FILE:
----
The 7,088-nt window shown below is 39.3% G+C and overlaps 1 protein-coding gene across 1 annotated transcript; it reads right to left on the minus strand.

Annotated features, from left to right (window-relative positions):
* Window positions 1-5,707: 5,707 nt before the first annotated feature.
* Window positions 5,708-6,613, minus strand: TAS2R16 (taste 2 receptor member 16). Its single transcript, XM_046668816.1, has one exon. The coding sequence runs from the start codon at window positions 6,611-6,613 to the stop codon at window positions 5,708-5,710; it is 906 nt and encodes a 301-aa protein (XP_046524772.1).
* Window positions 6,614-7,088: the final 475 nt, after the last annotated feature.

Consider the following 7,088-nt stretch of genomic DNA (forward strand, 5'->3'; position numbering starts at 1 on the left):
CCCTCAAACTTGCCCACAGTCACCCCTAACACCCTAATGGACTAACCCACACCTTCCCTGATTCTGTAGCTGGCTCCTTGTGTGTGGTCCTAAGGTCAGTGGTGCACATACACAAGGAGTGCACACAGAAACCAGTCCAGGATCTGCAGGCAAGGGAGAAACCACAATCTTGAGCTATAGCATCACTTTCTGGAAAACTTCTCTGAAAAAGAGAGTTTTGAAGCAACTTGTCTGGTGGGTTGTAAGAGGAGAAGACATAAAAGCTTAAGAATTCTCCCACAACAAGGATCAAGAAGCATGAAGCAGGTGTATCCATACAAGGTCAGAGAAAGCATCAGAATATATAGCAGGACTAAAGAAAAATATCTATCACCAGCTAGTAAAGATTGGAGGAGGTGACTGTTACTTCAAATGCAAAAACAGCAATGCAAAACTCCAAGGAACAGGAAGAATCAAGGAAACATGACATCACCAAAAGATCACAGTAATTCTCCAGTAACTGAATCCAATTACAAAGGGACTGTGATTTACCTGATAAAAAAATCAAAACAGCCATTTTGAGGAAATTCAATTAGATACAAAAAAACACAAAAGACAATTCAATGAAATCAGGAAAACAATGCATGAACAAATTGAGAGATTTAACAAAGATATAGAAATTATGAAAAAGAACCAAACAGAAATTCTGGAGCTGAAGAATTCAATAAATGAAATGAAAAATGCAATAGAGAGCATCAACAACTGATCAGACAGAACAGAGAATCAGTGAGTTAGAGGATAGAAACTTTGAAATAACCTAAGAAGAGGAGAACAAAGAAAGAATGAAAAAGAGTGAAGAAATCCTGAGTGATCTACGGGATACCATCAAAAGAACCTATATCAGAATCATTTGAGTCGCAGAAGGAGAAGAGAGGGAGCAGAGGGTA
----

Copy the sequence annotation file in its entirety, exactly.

The 7,088-nt window shown below is 39.3% G+C and overlaps 1 protein-coding gene across 1 annotated transcript; it reads right to left on the minus strand.

Annotated features, from left to right (window-relative positions):
* Window positions 1-5,707: 5,707 nt before the first annotated feature.
* Window positions 5,708-6,613, minus strand: TAS2R16 (taste 2 receptor member 16). Its single transcript, XM_046668816.1, has one exon. The coding sequence runs from the start codon at window positions 6,611-6,613 to the stop codon at window positions 5,708-5,710; it is 906 nt and encodes a 301-aa protein (XP_046524772.1).
* Window positions 6,614-7,088: the final 475 nt, after the last annotated feature.

Consider the following 7,088-nt stretch of genomic DNA (forward strand, 5'->3'; position numbering starts at 1 on the left):
CCCTCAAACTTGCCCACAGTCACCCCTAACACCCTAATGGACTAACCCACACCTTCCCTGATTCTGTAGCTGGCTCCTTGTGTGTGGTCCTAAGGTCAGTGGTGCACATACACAAGGAGTGCACACAGAAACCAGTCCAGGATCTGCAGGCAAGGGAGAAACCACAATCTTGAGCTATAGCATCACTTTCTGGAAAACTTCTCTGAAAAAGAGAGTTTTGAAGCAACTTGTCTGGTGGGTTGTAAGAGGAGAAGACATAAAAGCTTAAGAATTCTCCCACAACAAGGATCAAGAAGCATGAAGCAGGTGTATCCATACAAGGTCAGAGAAAGCATCAGAATATATAGCAGGACTAAAGAAAAATATCTATCACCAGCTAGTAAAGATTGGAGGAGGTGACTGTTACTTCAAATGCAAAAACAGCAATGCAAAACTCCAAGGAACAGGAAGAATCAAGGAAACATGACATCACCAAAAGATCACAGTAATTCTCCAGTAACTGAATCCAATTACAAAGGGACTGTGATTTACCTGATAAAAAAATCAAAACAGCCATTTTGAGGAAATTCAATTAGATACAAAAAAACACAAAAGACAATTCAATGAAATCAGGAAAACAATGCATGAACAAATTGAGAGATTTAACAAAGATATAGAAATTATGAAAAAGAACCAAACAGAAATTCTGGAGCTGAAGAATTCAATAAATGAAATGAAAAATGCAATAGAGAGCATCAACAACTGATCAGACAGAACAGAGAATCAGTGAGTTAGAGGATAGAAACTTTGAAATAACCTAAGAAGAGGAGAACAAAGAAAGAATGAAAAAGAGTGAAGAAATCCTGAGTGATCTACGGGATACCATCAAAAGAACCTATATCAGAATCATTTGAGTCGCAGAAGGAGAAGAGAGGGAGCAGAGGGTA